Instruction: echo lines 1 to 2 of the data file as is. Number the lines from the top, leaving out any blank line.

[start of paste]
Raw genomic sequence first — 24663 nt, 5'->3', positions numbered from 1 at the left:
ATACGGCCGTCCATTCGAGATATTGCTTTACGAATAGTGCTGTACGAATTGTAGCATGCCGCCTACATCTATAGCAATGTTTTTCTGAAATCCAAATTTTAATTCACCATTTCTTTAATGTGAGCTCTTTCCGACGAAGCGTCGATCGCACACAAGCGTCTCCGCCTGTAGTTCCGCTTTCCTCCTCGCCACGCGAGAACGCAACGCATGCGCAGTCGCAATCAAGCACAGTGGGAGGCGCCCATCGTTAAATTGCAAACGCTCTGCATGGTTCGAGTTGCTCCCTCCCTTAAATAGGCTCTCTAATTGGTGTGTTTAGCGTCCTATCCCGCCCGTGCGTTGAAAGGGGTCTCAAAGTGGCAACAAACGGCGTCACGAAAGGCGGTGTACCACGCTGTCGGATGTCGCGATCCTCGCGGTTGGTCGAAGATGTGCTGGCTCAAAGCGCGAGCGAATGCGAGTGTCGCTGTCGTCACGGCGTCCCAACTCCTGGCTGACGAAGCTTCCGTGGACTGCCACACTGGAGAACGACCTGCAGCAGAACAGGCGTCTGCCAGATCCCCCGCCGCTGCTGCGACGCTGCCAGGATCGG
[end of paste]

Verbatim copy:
Raw genomic sequence first — 24663 nt, 5'->3', positions numbered from 1 at the left:
ATACGGCCGTCCATTCGAGATATTGCTTTACGAATAGTGCTGTACGAATTGTAGCATGCCGCCTACATCTATAGCAATGTTTTTCTGAAATCCAAATTTTAATTCACCATTTCTTTAATGTGAGCTCTTTCCGACGAAGCGTCGATCGCACACAAGCGTCTCCGCCTGTAGTTCCGCTTTCCTCCTCGCCACGCGAGAACGCAACGCATGCGCAGTCGCAATCAAGCACAGTGGGAGGCGCCCATCGTTAAATTGCAAACGCTCTGCATGGTTCGAGTTGCTCCCTCCCTTAAATAGGCTCTCTAATTGGTGTGTTTAGCGTCCTATCCCGCCCGTGCGTTGAAAGGGGTCTCAAAGTGGCAACAAACGGCGTCACGAAAGGCGGTGTACCACGCTGTCGGATGTCGCGATCCTCGCGGTTGGTCGAAGATGTGCTGGCTCAAAGCGCGAGCGAATGCGAGTGTCGCTGTCGTCACGGCGTCCCAACTCCTGGCTGACGAAGCTTCCGTGGACTGCCACACTGGAGAACGACCTGCAGCAGAACAGGCGTCTGCCAGATCCCCCGCCGCTGCTGCGACGCTGCCAGGATCGG